Vancouver's 84-year-old fashionista

New York might have Iris Apfel, but in this city it's Dorothy Miller turning heads

Dorothy Miller’s first experience modelling was when she was named Miss Port Moody, in 1950. Not long after, she got married and stopped working for 26 years before a random trip to Lougheed Mall made her reassess her life. She began a new career as a salesperson for luxury goods and later started modelling for local brands and stores. Now 84, she works full time at luxury jeweller, Palladio, in downtown Vancouver and can still strike a pose with the best. Lifetime talked to her about fashion, style and being your best at any age.

Dorothy Miller
Dorothy Miller at work at luxury jeweller Palladio in downtown Vancouver. Photo Dan Toulgoet

Q: What were you like as a child and how did you dress?

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A: I wore navy blue skirts, white shirts and long black stockings. There was no discussion — my mother thought it was a neat way for me to be dressed for school and that was that. I was the oldest, with two brothers, one 16 months younger and one who arrived seven years later. I was a tomboy and would fight their battles for them — the aggressive one who would go home with scraped knees.

 

Q: How did your relationship with style change as you grew older?

A: I was married at a fairly young age by today’s standards. I got so busy looking after my three children and husband that I didn’t dress that well. I became very overweight — a size 20 — and, I felt, not a particularly interesting person. Then one day, after 26 years of marriage, I went into Rayson’s shoe store in Lougheed Mall and on a whim, asked if they were hiring. I left my phone number and they called me back. When I announced to my family I was going to do part-time work it was as if I’d said I was leaving home. They were horrified! I decided to reinvent myself — at this point I was in my late 40s or early 50s. I lost 90 pounds in a year from eating 1,000 calories a day, swimming and going to the gym — not a fancy one. A sweat one. That boosted my morale and I began to discover I was an ambitious, aggressive woman.

 

Q: How did you get into modelling?

A: After I lost the weight I found that the clothes I was wearing didn’t do anything for me. I started working for Alberto Leone downtown and on my commute I would see how other women dressed and that’s when I began to become more interested in fashion. Then a lady from Blanche McDonald Modelling School came into the store and suggested I do a course there. The school helped me put together a portfolio, which I brought around to some of the department stores. The stores told me they weren’t interested because only 10 per cent of their customers were like me and most people wanted to look younger. I told them, “We’re the 10 per cent with the money so maybe you should start doing something for us.”

Dorothy Miller
Dorothy Miller recommends investing in a few high-end pieces of clothing that will last for years.  Photo Dan Toulgoet.

Q: What are your style rules now?

A: What’s important is not dressing to the trends, but finding a look that works for you — and you don’t need to spend money to do that. I feel comfortable in a pantsuit, camisole and very nice jacket. My clothes are expensive, I’ll admit to that, but they’re classic and I have had the same pieces for many years. I have a Jil Sander coat that’s just coming up to its 13th birthday. Every time I wear it, people admire it. I wore it with Prada boots when I went to visit my family in Prince George. I fell getting off the plane and people were trying to help me up in the snow and as I was on the ground a woman complimented my boots and coat. She said, “You’re not from round here, are you?”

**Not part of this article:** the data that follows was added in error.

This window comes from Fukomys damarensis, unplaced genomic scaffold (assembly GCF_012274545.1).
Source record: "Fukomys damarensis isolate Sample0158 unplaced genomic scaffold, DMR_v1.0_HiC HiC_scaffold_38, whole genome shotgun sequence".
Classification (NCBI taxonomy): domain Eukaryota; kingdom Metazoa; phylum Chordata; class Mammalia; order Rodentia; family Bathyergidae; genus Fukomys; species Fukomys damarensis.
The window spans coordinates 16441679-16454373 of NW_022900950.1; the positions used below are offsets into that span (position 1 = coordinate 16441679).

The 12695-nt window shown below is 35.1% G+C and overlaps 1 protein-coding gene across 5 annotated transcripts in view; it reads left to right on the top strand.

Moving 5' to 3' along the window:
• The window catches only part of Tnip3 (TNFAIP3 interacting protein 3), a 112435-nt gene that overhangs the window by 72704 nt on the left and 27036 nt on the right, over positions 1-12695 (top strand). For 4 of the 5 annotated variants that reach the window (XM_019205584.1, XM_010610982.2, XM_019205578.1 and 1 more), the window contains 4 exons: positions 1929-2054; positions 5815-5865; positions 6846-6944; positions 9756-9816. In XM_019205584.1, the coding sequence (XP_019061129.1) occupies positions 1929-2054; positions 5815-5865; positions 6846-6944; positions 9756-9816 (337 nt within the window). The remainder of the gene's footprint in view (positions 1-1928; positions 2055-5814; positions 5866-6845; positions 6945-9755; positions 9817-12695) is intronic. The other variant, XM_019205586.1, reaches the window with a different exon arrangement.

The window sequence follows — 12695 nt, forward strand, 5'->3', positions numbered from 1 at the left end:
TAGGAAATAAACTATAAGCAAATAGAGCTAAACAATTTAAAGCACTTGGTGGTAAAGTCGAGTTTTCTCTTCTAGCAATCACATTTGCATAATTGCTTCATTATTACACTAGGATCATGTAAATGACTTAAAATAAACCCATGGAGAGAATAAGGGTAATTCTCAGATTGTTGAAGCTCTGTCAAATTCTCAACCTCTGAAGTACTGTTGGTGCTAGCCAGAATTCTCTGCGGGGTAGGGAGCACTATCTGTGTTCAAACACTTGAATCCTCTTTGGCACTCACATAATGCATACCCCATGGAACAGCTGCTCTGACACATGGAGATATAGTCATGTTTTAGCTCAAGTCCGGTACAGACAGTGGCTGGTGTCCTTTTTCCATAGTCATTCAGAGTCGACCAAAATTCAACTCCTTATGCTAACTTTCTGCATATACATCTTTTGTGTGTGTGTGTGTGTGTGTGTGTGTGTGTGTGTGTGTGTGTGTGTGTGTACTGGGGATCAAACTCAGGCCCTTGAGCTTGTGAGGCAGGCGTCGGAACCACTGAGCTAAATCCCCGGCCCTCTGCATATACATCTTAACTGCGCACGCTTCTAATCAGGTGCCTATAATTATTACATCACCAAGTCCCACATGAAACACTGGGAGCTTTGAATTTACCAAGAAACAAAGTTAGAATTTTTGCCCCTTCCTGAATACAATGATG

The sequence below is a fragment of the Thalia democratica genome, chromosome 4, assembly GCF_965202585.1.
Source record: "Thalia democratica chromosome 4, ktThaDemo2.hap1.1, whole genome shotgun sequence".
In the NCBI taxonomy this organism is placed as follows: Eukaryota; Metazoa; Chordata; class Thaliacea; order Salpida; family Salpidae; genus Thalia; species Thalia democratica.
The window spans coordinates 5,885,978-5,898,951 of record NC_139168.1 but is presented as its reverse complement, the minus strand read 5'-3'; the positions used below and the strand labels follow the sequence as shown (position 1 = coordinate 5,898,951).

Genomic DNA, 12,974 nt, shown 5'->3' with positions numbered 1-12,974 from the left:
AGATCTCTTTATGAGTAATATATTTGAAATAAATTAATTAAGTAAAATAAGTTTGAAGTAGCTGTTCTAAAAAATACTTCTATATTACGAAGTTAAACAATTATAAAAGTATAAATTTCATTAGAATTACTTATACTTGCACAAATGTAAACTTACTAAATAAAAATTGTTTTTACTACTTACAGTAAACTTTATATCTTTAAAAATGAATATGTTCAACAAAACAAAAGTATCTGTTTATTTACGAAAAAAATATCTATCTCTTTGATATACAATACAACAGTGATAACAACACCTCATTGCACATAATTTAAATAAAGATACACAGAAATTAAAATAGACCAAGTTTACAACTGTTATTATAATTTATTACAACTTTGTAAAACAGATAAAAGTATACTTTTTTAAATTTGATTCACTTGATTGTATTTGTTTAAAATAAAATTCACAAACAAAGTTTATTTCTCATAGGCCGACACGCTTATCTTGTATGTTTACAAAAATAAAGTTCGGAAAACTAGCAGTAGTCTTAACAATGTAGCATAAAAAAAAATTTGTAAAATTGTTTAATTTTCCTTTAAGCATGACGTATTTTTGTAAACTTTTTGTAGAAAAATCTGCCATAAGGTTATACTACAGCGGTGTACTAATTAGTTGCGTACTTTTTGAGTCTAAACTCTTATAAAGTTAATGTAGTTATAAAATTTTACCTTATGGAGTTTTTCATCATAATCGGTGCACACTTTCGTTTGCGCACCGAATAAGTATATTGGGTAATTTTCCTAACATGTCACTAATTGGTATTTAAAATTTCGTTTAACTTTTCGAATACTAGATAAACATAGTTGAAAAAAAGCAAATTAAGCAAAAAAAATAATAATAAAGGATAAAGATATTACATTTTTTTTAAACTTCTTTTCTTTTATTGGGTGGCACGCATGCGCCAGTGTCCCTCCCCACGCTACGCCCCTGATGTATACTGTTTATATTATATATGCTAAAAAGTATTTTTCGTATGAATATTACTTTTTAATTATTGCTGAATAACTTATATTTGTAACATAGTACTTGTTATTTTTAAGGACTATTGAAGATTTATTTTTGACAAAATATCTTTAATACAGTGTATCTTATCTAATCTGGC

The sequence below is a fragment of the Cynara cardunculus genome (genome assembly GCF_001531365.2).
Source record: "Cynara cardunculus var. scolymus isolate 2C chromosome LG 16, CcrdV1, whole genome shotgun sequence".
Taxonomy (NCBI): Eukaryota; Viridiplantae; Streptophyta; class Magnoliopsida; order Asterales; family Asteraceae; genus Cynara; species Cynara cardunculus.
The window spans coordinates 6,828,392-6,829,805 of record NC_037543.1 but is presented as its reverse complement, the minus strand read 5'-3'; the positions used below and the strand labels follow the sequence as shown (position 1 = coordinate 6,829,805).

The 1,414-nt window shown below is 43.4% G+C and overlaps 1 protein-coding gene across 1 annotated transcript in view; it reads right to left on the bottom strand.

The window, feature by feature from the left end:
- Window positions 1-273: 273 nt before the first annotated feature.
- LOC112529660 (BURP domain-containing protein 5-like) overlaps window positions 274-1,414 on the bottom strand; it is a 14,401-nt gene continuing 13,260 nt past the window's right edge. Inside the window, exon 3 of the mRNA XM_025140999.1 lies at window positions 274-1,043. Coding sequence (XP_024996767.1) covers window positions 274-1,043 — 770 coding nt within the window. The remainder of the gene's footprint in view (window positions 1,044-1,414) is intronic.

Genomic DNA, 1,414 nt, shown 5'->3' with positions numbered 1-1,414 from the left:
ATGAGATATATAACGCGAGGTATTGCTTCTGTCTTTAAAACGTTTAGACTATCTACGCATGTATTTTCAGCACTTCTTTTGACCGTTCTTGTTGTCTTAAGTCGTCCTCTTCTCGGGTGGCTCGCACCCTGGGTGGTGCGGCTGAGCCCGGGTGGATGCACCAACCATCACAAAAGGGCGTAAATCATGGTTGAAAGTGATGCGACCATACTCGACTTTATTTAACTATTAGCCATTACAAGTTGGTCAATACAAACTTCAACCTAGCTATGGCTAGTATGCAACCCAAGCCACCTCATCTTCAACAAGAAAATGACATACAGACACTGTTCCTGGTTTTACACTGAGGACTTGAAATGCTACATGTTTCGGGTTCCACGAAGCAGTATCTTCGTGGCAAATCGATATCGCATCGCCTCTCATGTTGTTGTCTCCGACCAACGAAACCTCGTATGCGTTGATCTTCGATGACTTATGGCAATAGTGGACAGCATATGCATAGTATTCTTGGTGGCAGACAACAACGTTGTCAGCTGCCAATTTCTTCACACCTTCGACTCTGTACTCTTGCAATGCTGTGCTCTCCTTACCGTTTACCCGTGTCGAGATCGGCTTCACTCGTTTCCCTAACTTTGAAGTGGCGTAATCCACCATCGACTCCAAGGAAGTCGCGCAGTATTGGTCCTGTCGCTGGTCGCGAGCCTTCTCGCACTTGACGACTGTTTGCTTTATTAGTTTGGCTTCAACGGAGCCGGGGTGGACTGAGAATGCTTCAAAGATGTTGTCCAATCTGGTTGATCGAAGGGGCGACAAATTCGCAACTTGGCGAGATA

Q: Did your family eventually come to terms with your new life?

A: I’ve just lost my husband, who had been so much against me going into the workplace and felt my place was home as a mom. But when I went through his things, I found he had a special portfolio of all my clippings. And apparently he was very proud of the things I have done. When I went to do fashion shows or a photo shoot, at the time he might not have seemed happy about it. But I hear from other people now, they say, “Bill was so proud of you and how you look and what you did with your life.” And I know my children are proud of me too.

 

Q: Are you more relaxed about how you look these days?

A: I still care about my appearance as much as I did the day I reinvented myself. If I get up three times in the night, three times a night I brush my hair and put on lip gloss. And I have strict instructions that when I die, my favourite Jimmy Choo shoes and cosmetics bag go with me. Even if I’m home by myself I’ll wear a 2.5-inch heel. That’s vanity for you! I’m very critical of the way that I look. I’m very happy with it too. I always strive to put my best foot forward.

 

Q: What advice would you give to other women?

A: For the past 21 years I’ve been working at Palladio and I enjoy coming to work every day. I do feel that being positive and motivated keeps me young and sharp. Women need to know that’s the key. I have a lot of arthritis, but I get out there. None of this came easy to me. I’m the one that knocked on doors and said, “Here I am, and I think I can do something for you.” There are a lot of women my age who perhaps feel, “What’s out there for me?” Well, all you’ve got to do is put your feet on the floor every morning.

lalor.aileen@gmail.com

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